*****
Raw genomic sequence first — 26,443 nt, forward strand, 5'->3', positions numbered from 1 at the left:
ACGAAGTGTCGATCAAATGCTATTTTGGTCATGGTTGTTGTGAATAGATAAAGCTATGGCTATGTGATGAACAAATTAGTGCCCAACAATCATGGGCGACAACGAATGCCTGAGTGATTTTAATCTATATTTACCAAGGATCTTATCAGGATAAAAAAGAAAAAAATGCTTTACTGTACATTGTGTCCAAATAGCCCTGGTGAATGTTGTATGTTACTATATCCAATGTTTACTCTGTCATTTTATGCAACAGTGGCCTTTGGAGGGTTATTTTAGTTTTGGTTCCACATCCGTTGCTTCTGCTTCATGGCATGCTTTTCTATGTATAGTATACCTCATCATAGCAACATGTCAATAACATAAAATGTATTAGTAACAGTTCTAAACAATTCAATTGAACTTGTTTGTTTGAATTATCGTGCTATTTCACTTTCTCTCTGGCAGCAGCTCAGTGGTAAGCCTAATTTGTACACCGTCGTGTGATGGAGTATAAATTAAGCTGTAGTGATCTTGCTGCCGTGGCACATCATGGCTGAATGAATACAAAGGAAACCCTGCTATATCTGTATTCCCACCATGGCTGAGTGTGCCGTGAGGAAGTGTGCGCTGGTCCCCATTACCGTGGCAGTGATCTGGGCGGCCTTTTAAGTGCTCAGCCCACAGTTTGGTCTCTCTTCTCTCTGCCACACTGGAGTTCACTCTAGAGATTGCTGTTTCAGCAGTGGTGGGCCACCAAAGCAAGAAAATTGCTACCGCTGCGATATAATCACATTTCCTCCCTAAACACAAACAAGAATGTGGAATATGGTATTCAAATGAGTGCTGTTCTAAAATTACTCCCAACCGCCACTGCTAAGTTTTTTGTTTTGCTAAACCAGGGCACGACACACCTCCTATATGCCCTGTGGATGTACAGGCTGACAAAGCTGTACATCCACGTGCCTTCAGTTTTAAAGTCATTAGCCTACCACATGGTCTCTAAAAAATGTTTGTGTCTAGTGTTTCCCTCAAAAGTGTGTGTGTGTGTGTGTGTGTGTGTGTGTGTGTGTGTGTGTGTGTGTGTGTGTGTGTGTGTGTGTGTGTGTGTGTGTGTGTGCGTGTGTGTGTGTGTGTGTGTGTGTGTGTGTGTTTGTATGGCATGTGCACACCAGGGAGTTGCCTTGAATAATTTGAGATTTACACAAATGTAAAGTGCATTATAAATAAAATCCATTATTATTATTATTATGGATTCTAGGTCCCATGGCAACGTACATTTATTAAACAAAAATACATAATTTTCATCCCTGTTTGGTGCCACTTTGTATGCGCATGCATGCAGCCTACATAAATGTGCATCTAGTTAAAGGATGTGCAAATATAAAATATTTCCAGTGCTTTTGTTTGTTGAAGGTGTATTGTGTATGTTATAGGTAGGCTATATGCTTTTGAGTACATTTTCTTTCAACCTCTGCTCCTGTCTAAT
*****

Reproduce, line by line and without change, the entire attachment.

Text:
Raw genomic sequence first — 26,443 nt, forward strand, 5'->3', positions numbered from 1 at the left:
ACGAAGTGTCGATCAAATGCTATTTTGGTCATGGTTGTTGTGAATAGATAAAGCTATGGCTATGTGATGAACAAATTAGTGCCCAACAATCATGGGCGACAACGAATGCCTGAGTGATTTTAATCTATATTTACCAAGGATCTTATCAGGATAAAAAAGAAAAAAATGCTTTACTGTACATTGTGTCCAAATAGCCCTGGTGAATGTTGTATGTTACTATATCCAATGTTTACTCTGTCATTTTATGCAACAGTGGCCTTTGGAGGGTTATTTTAGTTTTGGTTCCACATCCGTTGCTTCTGCTTCATGGCATGCTTTTCTATGTATAGTATACCTCATCATAGCAACATGTCAATAACATAAAATGTATTAGTAACAGTTCTAAACAATTCAATTGAACTTGTTTGTTTGAATTATCGTGCTATTTCACTTTCTCTCTGGCAGCAGCTCAGTGGTAAGCCTAATTTGTACACCGTCGTGTGATGGAGTATAAATTAAGCTGTAGTGATCTTGCTGCCGTGGCACATCATGGCTGAATGAATACAAAGGAAACCCTGCTATATCTGTATTCCCACCATGGCTGAGTGTGCCGTGAGGAAGTGTGCGCTGGTCCCCATTACCGTGGCAGTGATCTGGGCGGCCTTTTAAGTGCTCAGCCCACAGTTTGGTCTCTCTTCTCTCTGCCACACTGGAGTTCACTCTAGAGATTGCTGTTTCAGCAGTGGTGGGCCACCAAAGCAAGAAAATTGCTACCGCTGCGATATAATCACATTTCCTCCCTAAACACAAACAAGAATGTGGAATATGGTATTCAAATGAGTGCTGTTCTAAAATTACTCCCAACCGCCACTGCTAAGTTTTTTGTTTTGCTAAACCAGGGCACGACACACCTCCTATATGCCCTGTGGATGTACAGGCTGACAAAGCTGTACATCCACGTGCCTTCAGTTTTAAAGTCATTAGCCTACCACATGGTCTCTAAAAAATGTTTGTGTCTAGTGTTTCCCTCAAAAGTGTGTGTGTGTGTGTGTGTGTGTGTGTGTGTGTGTGTGTGTGTGTGTGTGTGTGTGTGTGTGTGTGTGTGTGTGTGTGTGTGCGTGTGTGTGTGTGTGTGTGTGTGTGTGTGTGTTTGTATGGCATGTGCACACCAGGGAGTTGCCTTGAATAATTTGAGATTTACACAAATGTAAAGTGCATTATAAATAAAATCCATTATTATTATTATTATGGATTCTAGGTCCCATGGCAACGTACATTTATTAAACAAAAATACATAATTTTCATCCCTGTTTGGTGCCACTTTGTATGCGCATGCATGCAGCCTACATAAATGTGCATCTAGTTAAAGGATGTGCAAATATAAAATATTTCCAGTGCTTTTGTTTGTTGAAGGTGTATTGTGTATGTTATAGGTAGGCTATATGCTTTTGAGTACATTTTCTTTCAACCTCTGCTCCTGTCTAAT